Are rats “nicer” than mice?
In animation, it depends entirely upon the plot. Both mice and rats have to be anthropomorphized so much that any real difference does not matter.
In real life, rats are definitely smarter than mice. A “tame” mouse will not relate to humans at all; it just runs about aimlessly. A “tame” rat will react to humans, and exhibits much more curiosity.
I have admittedly very limited experience with both. I once visited a friend’s friend who raised caged show mice for exhibition. My main memory is of a mother mouse who had just given birth to a litter of twelve. When she lay down to suckle them, it looked like she was being mobbed by tiny insatiable hooligans.
I have a bit more experience with rats. Around 1980, the Los Angeles Science Fantasy Society decided to bid for the 1984 World Science Fiction Convention. The Worldcon is hosted by a different city’s fan group each year, and is voted on two years in advance, with bidders campaigning during the two years before that; so we had to start campaigning in 1980 for the voting in 1982 for the 1984 convention. We won, so the LASFS began organizing the 1984 Worldcon in late 1982. I was a member of the organizational committee, and so was a fan named Alan Frisbie. Both of us had been LASFS members for several years, but we did not know each other outside the club’s weekly meetings.
We usually had our Worldcon planning sessions at the LASFS clubhouse, but on one occasion Frisbie and I had something more involved to plan between us, so he invited me to his home to discuss it. He lived alone, and his living room was filled with floor to ceiling bookcases. He directed me to sit in a comfortable chair right by one of the bookcases. We were talking for awhile when there was a tiny sneeze right in my left ear. I turned my head, and was eyeball to eyeball with a large rat! Frisbie said casually, “Oh, that’s my pet rat. She likes to explore around my house. She’s probably curious about your hair cream or your earwax. If you hold out your arm, she’ll crawl up it to sniff your head.” So I did, and the rat did.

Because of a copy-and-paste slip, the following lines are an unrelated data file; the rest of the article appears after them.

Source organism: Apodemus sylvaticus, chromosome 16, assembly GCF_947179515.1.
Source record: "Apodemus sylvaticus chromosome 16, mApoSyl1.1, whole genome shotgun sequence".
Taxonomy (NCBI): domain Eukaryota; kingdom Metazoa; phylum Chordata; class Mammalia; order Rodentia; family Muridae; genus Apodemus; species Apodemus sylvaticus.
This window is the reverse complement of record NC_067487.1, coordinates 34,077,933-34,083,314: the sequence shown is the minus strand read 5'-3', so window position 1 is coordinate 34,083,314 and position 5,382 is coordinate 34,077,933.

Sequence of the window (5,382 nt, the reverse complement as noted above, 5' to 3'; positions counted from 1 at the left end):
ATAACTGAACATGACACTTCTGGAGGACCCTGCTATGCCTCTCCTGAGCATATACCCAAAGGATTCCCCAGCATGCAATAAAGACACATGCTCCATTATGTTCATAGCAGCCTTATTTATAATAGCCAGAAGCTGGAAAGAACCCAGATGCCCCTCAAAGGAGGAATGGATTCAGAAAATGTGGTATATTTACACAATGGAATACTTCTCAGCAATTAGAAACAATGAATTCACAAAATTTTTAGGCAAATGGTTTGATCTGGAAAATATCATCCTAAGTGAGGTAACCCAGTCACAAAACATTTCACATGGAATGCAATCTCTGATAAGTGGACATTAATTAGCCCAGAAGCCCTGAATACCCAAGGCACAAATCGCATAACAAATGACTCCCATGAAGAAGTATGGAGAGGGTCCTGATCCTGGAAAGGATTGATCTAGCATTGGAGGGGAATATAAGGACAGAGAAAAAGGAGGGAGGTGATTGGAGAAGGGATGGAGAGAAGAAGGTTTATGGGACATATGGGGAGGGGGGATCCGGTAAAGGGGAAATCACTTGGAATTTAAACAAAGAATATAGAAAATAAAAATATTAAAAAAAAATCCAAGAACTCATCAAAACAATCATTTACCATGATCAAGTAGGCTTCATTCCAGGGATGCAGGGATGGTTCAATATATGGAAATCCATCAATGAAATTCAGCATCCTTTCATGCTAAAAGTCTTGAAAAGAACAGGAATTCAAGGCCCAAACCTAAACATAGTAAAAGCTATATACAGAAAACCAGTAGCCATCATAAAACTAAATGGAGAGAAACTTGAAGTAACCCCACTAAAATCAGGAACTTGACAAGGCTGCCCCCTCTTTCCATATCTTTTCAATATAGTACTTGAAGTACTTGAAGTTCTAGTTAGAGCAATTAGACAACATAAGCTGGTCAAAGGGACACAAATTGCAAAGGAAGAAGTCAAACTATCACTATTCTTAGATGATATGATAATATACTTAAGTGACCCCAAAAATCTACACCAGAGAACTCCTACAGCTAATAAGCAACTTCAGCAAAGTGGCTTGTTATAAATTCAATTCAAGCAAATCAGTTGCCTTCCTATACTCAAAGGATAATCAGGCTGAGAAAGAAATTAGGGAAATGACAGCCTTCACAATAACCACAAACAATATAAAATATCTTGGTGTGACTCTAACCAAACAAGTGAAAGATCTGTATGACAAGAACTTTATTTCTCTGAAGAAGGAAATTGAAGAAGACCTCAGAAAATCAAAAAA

I thought that was a one-time occasion, but Frisbie started bringing his rat, Reynolds, to our Worldcon planning sessions. He wanted to make her the official mascot of the 1984 Worldcon, L.A.con II. I doubt that many of us really approved of the idea, but we figured: it’s late 1982, the convention is in Summer 1984, the average lifespan of a rat is two years and she’s already several months old; sure, let’s approve it to make Friz happy. She’ll be dead by convention time. But she lived, and she died at L.A.con II, by a combination of extreme old age and nervousness at being petted by so many strange humans.
There was a smaller s-f convention, later during the 1980s, where one of the dealers was a “goth horror shop” festooned in black, selling skeletons of sparrows, skull earrings, and the like. It had a live “genuine plague rat” (a commercial laboratory rat) as a mascot. The rat was very popular with the children at the convention. That was where somebody noted that the rat was really interacting with the children, in comparison with hamsters or gerbils or guinea pigs or mice that never do anything except squeak to be fed or try to run away.